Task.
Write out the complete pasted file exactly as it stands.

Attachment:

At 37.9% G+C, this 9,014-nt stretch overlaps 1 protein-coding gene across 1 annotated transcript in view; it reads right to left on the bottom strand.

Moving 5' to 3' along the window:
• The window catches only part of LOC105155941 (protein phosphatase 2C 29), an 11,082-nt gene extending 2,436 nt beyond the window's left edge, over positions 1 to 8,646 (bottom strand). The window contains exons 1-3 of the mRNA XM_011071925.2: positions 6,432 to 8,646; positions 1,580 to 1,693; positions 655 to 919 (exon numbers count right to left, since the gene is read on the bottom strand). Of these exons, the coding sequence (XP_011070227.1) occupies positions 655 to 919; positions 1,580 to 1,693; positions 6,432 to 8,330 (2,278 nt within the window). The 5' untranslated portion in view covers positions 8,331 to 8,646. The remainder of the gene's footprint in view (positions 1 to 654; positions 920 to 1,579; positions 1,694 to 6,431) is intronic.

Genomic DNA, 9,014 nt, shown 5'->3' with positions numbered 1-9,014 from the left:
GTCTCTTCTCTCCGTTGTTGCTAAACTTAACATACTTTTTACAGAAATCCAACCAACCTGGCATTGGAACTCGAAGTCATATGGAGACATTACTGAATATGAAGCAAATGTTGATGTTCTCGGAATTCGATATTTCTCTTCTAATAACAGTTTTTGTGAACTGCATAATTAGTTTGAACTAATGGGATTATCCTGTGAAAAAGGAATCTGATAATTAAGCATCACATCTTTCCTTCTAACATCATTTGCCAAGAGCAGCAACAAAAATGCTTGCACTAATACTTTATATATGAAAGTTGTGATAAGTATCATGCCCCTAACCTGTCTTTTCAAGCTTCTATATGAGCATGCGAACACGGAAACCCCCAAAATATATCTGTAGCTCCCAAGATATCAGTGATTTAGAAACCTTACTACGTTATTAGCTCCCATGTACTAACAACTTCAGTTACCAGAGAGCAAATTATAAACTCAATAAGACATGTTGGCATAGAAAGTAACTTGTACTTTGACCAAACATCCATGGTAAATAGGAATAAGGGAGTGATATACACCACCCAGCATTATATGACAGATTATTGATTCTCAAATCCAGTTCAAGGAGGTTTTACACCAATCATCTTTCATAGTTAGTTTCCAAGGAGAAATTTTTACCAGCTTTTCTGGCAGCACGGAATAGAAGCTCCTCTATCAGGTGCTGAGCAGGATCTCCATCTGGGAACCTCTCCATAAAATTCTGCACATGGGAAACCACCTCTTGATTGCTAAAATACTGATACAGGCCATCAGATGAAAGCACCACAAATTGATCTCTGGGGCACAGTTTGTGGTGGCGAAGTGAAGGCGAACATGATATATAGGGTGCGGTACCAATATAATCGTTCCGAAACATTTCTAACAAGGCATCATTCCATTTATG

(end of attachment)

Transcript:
At 37.9% G+C, this 9,014-nt stretch overlaps 1 protein-coding gene across 1 annotated transcript in view; it reads right to left on the bottom strand.

Moving 5' to 3' along the window:
• The window catches only part of LOC105155941 (protein phosphatase 2C 29), an 11,082-nt gene extending 2,436 nt beyond the window's left edge, over positions 1 to 8,646 (bottom strand). The window contains exons 1-3 of the mRNA XM_011071925.2: positions 6,432 to 8,646; positions 1,580 to 1,693; positions 655 to 919 (exon numbers count right to left, since the gene is read on the bottom strand). Of these exons, the coding sequence (XP_011070227.1) occupies positions 655 to 919; positions 1,580 to 1,693; positions 6,432 to 8,330 (2,278 nt within the window). The 5' untranslated portion in view covers positions 8,331 to 8,646. The remainder of the gene's footprint in view (positions 1 to 654; positions 920 to 1,579; positions 1,694 to 6,431) is intronic.

Genomic DNA, 9,014 nt, shown 5'->3' with positions numbered 1-9,014 from the left:
GTCTCTTCTCTCCGTTGTTGCTAAACTTAACATACTTTTTACAGAAATCCAACCAACCTGGCATTGGAACTCGAAGTCATATGGAGACATTACTGAATATGAAGCAAATGTTGATGTTCTCGGAATTCGATATTTCTCTTCTAATAACAGTTTTTGTGAACTGCATAATTAGTTTGAACTAATGGGATTATCCTGTGAAAAAGGAATCTGATAATTAAGCATCACATCTTTCCTTCTAACATCATTTGCCAAGAGCAGCAACAAAAATGCTTGCACTAATACTTTATATATGAAAGTTGTGATAAGTATCATGCCCCTAACCTGTCTTTTCAAGCTTCTATATGAGCATGCGAACACGGAAACCCCCAAAATATATCTGTAGCTCCCAAGATATCAGTGATTTAGAAACCTTACTACGTTATTAGCTCCCATGTACTAACAACTTCAGTTACCAGAGAGCAAATTATAAACTCAATAAGACATGTTGGCATAGAAAGTAACTTGTACTTTGACCAAACATCCATGGTAAATAGGAATAAGGGAGTGATATACACCACCCAGCATTATATGACAGATTATTGATTCTCAAATCCAGTTCAAGGAGGTTTTACACCAATCATCTTTCATAGTTAGTTTCCAAGGAGAAATTTTTACCAGCTTTTCTGGCAGCACGGAATAGAAGCTCCTCTATCAGGTGCTGAGCAGGATCTCCATCTGGGAACCTCTCCATAAAATTCTGCACATGGGAAACCACCTCTTGATTGCTAAAATACTGATACAGGCCATCAGATGAAAGCACCACAAATTGATCTCTGGGGCACAGTTTGTGGTGGCGAAGTGAAGGCGAACATGATATATAGGGTGCGGTACCAATATAATCGTTCCGAAACATTTCTAACAAGGCATCATTCCATTTATG